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Something that seems to be a growing trend is for the most privileged people in America to expound upon how they are victimized by the doubts of nobodies like James Damore. For example, from Fortune:
Aug 08, 2017
Yesterday, after reading the news, my daughter asked me a question. “Mom, is it true that there are biological reasons why there are fewer women in tech and leadership?”
That question, whether it’s been asked outright, whispered quietly, or simply lingered in the back of someone’s mind, has weighed heavily on me throughout my career in technology. Though I’ve been lucky to work at a company where I’ve received a lot of support—from leaders like Larry Page, Sergey Brin, Eric Schmidt, and Jonathan Rosenberg to mentors like Bill Campbell—my experience in the tech industry has shown me just how pervasive that question is.
Note for later how Wojcicki drops the name of Google co-founder Sergey Brin in second in her list of five enlightened males.
Time and again, I’ve faced the slights that come with that question. I’ve had my abilities and commitment to my job questioned. I’ve been left out of key industry events and social gatherings. I’ve had meetings with external leaders where they primarily addressed the more junior male colleagues. I’ve had my comments frequently interrupted and my ideas ignored until they were rephrased by men. No matter how often this all happened, it still hurt.
So when I saw the memo that circulated last week, I once again felt that pain, and empathized with the pain it must have caused others. I thought about the women at Google who are now facing a very public discussion about their abilities, sparked by one of their own co-workers. I thought about the women throughout the tech field who are already dealing with the implicit biases that haunt our industry (which I’ve written about before), now confronting them explicitly. I thought about how the gender gap persists in tech despite declining in other STEM fields, how hard we’ve been working as an industry to reverse that trend, and how this was yet another discouraging signal to young women who aspire to study computer science. And as my child asked me the question I’d long sought to overcome in my own life, I thought about how tragic it was that this unfounded bias was now being exposed to a new generation. …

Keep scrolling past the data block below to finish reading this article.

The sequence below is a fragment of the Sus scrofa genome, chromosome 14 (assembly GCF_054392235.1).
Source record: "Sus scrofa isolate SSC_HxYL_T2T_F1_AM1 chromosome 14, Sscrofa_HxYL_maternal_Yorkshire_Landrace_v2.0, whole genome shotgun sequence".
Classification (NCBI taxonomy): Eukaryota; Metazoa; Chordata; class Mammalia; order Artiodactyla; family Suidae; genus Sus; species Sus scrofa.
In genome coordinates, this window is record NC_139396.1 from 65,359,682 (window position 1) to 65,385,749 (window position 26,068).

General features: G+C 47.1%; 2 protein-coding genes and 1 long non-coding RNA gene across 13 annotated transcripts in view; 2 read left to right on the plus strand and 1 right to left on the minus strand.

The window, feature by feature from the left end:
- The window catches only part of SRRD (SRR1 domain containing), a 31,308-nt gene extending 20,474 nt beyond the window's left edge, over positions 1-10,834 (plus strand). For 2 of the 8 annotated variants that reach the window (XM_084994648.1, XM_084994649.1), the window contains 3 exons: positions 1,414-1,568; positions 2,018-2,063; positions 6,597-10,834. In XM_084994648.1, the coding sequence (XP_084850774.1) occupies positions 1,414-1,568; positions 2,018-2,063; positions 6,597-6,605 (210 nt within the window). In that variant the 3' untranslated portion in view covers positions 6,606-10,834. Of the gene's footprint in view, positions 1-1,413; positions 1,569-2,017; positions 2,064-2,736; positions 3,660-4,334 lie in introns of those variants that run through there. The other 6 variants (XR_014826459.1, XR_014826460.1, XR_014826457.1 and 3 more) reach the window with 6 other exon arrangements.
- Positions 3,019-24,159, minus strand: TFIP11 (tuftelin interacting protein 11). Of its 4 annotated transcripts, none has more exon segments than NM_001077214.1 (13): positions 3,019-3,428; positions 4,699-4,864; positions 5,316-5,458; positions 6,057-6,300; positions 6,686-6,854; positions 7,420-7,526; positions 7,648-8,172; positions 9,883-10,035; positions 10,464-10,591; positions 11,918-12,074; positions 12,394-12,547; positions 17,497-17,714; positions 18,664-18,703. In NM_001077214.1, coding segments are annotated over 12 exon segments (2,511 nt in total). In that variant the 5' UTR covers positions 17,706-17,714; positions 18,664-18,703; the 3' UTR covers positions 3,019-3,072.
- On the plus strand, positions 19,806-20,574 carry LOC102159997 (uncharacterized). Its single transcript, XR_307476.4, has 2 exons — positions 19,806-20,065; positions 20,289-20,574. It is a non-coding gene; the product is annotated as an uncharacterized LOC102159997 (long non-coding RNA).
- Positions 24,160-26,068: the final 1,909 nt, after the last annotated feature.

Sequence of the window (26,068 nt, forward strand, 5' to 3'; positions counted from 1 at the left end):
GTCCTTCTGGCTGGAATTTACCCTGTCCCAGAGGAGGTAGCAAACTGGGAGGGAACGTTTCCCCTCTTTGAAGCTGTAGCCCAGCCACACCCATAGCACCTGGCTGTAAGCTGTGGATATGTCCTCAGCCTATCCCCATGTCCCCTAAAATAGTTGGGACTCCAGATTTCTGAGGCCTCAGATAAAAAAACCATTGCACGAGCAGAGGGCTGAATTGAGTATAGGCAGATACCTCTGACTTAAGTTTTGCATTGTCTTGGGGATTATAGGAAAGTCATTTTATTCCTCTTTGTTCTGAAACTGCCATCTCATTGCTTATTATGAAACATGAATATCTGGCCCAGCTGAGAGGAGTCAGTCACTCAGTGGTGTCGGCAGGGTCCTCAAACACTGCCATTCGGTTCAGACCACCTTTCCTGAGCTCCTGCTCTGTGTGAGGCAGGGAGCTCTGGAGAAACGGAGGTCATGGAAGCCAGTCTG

For instance, what if we replaced the word “women” in the memo with another group? What if the memo said that biological differences amongst Black, Hispanic, or LGBTQ employees explained their underrepresentation in tech and leadership roles? Would some people still be discussing the merit of the memo’s arguments or would there be a universal call for swift action against its author? …
I thought about all of this, looked at my daughter and answered simply.
“No, it’s not true.”
Susan Wojcicki is the chief executive officer of YouTube.
How did Susan Wojcicki overcome so much oppression and prejudice to rise up to be the CEO of one of Google’s big subsidiaries, while also having five babies? I mean, besides having been Sergey Brin’s sister-in-law?
From USA Today a number of years ago:
After earning her MBA in 1998, Wojcicki bought 232 Santa Margarita Ave. for about $600,000. She rented the garage to two Stanford students for $1,700 a month to help with the mortgage. The renters: no ordinary slackers, but the Google Guys, Larry Page and Sergey Brin, who incubated Google (GOOG) right there.
“It’s a good reminder for the company that we did come from a small house, not a fancy house,” says Wojcicki.
Her life-changing decision to open her home to Brin and Page did more than just help start the world’s most-popular search engine. It also:
•Landed Wojcicki a key early job at Google less than a year after purchasing the home. Today, she’s one of its top-ranked executives, overseeing the crucial online advertising business as vice president of product management.
•Introduced a future husband to Wojcicki’s younger sister Anne, who recently married Brin on an island in the Bahamas. Google has invested $3.9 million in Anne Wojcicki’s biotech start-up, 23andMe.
•Created a cottage industry for the Wojcicki family. Susan Wojcicki’s husband, Dennis Troper, is an operations executive at Google. Brother-in-law Gregor (married to middle sister Janet) is a former Googler who worked in the finance department. Mom Esther Wojcicki, a teacher, has consulted for Google on educational issues.
Their father Stanley Wojcicki was chairman of the Stanford physics department. It’s a very smart family.
But still ….